The changing nature of London is nothing new to those living in the city. Just a few years ago the sunday markets were the fountainhead of second-hand chintz lamps and questionably obtained items. Now these places are packed full of tourists and city workers, and surrounded by apartments with rents far too expensive for the artists who made the areas fashionable, or the light-industry that preceded them. Since the recession in 2007, Zone 2 has become a victim of the housing market, for better and for worse.
Artist and designer Hannah Fasching’s installation for the London Design Festival, ‘The Deep Ford’, looks at this change through the eyes of residents of Deptford. The film, screened at The Intertidal Cinema (a functioning port on the River Thames), gives a complex picture of a phenomenon that is often boiled down to simplistic semantics. T-R-E-M-O-R-S reached out to Fasching to learn more.
'The Deep Ford' looks at the current architectural identity and possibilities of Deptford. What sparked this interest?
Hannah Fasching: It came about by researching and investigating the temporary spaces that occur in nature. I looked for ways to try and occupy these spaces, through design, to create a new, different relationship with them. The first cinema screening took place in a coastal town on the Bristol Channel called Burnham-on-Sea. This little town has a very unique relationship with nature, more specifically tides. After one particularly severe storm in 1981, an architecturally striking sea wall was built along their coastline.
What I wanted to do with the first cinema was transform this resistant architecture into a social space, bringing people back around the tide facing side of the wall, creating a closer relationship with this natural space. People gathered in the Intertidal zone as the tide was coming in to watch a series of films containing archive footage of Burnham's seafront before the wall was built. These films were projected directly onto the curved sea wall, using 3 projectors. After 30 minutes the tide was right by our feet, creating incredibly thrilling and unique cinema experience.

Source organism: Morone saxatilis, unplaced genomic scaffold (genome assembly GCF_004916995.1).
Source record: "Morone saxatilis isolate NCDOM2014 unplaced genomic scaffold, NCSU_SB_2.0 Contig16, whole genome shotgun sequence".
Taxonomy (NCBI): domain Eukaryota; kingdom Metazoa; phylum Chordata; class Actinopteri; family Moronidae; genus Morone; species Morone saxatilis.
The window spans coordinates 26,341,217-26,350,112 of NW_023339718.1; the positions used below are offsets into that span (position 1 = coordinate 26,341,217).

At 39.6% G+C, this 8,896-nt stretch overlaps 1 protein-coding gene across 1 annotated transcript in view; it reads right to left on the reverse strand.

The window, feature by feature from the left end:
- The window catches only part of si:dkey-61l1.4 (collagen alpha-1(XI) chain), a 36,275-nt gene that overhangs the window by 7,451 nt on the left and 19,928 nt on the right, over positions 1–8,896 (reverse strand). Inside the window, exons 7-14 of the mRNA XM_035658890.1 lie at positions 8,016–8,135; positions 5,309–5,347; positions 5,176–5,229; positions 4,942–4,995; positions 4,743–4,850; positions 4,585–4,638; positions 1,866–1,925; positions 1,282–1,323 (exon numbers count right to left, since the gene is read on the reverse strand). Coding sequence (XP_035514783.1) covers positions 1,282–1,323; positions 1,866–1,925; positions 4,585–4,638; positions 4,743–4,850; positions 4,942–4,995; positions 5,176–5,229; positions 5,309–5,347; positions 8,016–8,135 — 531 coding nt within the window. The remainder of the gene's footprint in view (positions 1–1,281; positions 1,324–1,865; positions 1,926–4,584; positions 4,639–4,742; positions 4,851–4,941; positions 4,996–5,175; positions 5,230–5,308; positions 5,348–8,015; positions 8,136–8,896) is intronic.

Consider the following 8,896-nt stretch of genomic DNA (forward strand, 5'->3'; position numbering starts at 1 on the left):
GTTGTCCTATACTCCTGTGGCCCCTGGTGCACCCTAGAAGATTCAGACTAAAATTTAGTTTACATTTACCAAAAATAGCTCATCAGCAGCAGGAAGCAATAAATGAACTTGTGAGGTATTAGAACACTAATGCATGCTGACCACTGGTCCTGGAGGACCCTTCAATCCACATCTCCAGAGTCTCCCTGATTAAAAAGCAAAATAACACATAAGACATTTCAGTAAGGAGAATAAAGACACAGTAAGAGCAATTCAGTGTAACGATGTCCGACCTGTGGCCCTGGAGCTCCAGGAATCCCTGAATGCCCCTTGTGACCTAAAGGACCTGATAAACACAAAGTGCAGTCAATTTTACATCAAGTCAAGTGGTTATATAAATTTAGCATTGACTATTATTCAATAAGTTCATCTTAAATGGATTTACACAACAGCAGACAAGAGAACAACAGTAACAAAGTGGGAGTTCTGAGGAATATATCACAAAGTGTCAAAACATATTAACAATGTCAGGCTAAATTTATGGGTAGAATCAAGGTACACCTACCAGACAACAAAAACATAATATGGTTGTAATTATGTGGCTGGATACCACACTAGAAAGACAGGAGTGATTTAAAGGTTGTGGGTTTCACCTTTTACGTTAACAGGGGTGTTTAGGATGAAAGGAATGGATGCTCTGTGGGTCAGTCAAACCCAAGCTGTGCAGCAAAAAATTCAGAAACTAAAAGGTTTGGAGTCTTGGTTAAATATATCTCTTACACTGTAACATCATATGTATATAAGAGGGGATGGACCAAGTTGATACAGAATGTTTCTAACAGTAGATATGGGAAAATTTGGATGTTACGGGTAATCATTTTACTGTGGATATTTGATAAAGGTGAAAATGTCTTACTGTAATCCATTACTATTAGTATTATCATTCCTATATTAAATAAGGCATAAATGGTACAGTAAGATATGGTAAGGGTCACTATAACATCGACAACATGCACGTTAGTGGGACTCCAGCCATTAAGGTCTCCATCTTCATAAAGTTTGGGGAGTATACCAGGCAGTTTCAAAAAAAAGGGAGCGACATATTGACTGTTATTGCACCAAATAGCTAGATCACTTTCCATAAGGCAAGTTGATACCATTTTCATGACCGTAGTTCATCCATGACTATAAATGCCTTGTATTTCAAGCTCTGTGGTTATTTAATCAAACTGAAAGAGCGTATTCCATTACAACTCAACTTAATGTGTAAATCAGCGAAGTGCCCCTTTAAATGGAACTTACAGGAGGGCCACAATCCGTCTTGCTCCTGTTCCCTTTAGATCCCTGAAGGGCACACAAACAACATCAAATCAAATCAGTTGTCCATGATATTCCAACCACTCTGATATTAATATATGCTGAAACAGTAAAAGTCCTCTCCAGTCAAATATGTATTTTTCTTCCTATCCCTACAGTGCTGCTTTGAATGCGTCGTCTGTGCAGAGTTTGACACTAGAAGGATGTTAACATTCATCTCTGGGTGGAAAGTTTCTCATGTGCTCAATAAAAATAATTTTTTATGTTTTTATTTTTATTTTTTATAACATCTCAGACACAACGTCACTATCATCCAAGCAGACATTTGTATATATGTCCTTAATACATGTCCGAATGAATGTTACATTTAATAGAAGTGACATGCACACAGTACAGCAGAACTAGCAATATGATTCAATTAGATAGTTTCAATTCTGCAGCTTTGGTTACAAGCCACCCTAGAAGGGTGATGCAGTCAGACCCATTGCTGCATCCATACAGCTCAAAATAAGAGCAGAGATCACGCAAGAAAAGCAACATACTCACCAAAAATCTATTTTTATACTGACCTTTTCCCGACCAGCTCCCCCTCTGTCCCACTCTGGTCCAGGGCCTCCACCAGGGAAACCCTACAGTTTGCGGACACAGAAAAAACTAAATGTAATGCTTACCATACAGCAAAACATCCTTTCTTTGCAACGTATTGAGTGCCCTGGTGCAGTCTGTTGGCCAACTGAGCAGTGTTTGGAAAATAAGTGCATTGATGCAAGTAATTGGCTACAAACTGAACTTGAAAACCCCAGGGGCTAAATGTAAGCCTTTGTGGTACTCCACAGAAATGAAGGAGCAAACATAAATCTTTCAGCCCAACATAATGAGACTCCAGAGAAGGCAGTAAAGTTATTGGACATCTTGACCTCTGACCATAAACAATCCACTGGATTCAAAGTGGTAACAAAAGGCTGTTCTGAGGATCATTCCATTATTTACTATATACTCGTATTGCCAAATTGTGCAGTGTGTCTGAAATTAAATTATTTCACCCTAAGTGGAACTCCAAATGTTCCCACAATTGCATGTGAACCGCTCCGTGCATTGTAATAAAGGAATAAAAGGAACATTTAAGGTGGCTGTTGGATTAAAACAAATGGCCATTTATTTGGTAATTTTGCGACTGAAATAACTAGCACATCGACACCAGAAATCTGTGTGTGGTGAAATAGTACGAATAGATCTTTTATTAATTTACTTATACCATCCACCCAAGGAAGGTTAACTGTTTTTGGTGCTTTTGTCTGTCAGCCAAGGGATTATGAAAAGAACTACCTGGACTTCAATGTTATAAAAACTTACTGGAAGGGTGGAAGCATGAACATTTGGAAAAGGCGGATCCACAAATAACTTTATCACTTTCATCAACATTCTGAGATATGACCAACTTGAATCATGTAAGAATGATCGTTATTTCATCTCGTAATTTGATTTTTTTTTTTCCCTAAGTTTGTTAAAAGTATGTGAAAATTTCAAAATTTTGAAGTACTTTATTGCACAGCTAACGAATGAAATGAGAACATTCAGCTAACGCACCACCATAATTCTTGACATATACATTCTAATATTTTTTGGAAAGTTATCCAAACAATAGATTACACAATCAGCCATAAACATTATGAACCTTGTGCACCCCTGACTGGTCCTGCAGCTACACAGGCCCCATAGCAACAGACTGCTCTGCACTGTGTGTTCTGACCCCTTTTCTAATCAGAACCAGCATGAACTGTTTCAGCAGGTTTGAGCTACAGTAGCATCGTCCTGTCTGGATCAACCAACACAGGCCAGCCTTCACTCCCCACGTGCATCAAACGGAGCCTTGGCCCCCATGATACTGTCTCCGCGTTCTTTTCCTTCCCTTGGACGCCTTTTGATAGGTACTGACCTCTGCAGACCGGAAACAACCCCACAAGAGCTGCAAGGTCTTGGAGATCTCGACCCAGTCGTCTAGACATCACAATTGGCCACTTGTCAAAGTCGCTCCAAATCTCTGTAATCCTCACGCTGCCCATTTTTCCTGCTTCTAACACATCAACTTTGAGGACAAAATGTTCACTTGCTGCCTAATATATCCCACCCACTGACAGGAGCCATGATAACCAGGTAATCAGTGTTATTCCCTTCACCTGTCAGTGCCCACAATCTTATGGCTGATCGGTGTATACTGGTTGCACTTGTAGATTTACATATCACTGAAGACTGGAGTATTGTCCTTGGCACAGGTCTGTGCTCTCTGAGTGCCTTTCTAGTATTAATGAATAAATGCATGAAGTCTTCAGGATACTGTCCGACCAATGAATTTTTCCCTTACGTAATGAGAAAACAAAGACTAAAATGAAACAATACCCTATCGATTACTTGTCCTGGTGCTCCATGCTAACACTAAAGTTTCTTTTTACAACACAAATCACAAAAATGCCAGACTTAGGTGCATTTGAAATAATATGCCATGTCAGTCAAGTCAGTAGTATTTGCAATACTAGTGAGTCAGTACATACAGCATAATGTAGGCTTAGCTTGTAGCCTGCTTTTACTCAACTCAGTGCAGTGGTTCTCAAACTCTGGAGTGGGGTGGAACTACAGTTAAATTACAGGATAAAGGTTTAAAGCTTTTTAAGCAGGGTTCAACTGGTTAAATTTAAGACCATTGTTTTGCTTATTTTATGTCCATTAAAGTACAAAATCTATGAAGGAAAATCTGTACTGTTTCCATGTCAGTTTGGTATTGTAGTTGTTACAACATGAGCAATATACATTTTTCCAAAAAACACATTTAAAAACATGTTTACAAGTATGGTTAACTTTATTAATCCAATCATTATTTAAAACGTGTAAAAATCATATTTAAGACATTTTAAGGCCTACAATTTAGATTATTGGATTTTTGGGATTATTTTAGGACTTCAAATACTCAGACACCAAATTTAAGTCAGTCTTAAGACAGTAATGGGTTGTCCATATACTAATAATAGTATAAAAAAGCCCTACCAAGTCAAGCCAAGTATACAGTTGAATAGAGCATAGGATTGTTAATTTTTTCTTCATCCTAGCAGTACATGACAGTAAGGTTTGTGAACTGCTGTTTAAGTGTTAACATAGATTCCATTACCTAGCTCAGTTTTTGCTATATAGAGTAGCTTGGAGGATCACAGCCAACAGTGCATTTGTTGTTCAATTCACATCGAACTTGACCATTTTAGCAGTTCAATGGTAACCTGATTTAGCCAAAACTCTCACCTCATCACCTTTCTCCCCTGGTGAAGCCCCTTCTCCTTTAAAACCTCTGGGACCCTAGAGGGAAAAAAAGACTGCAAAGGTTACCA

What are your impressions of the topographies of Deptford's past? Is there a particular character you were looking to capture?
The Dockyards in Deptford played such a huge part in the expansion and transformation of London. I wanted to revive this lost history and bring it to life on the shores of Deptford. In terms of topographies, the contrast of old and new architecture is something I wanted to portray with the film. The film tells a narrative of place through a conversation with the architecture itself, creating a portrait of the urban landscape through the sites. The voices of Deptford are used to animate various sites, the physical space takes on the voice of the social.
Where do you feel Deptford stands in relation to the growing expense of living in London? Arguably the docklands have a very different cultural persona now than they did 10 years ago, particularly financially, what do you think Deptford will look like in 2024?
Deptford is undergoing an immense transformation, and I think London as an expanding urban landscape is something the film specifically addresses. I interviewed an array of people, people who live and grew up in Deptford, people who work and run businesses, people involved in the local community on varying levels, but also people involved with how Deptford is changing such as the Redevelopers of Paynes and Borthwick. Issues of gentrification are hugely topical and the film touches upon these transformations, by using the sights and the people of Deptford to draw out these critiques and opinions.
Deptford is possibly one of the best examples of how London is transforming and living costs are rising. Lewisham is one of the poorest boroughs, with Deptford specifically experiencing a huge economic decline since the Dock's were closed. Recently Deptford has become an area of interest in terms of property development, with high rise riverside apartments attracting City workers and commuters.
I hope that the rich and diverse community that exists in Deptford will not be pushed out due to these redevelopments. Deptford market and the high street are such assets to the area, it would be a shame to see them go. At the same time I don't think we should be hostile to change and new people coming into the area, this is how places grow, but places should maintain a form of their original cultural and historical backgrounds even in the light of such change.
We also asked 'What would Deptford be like in 10 years' to many of the people we interviewed. We received many, many different answers. So we’ll just have to see who’s right, maybe they all are.
'The Deep Ford' runs Saturday 13th, Sunday the 14th and Monday the 15th as part of the London Design Festival. For more information and showtimes, see here
Video: Hannah Fasching
Text: Margaret McCormick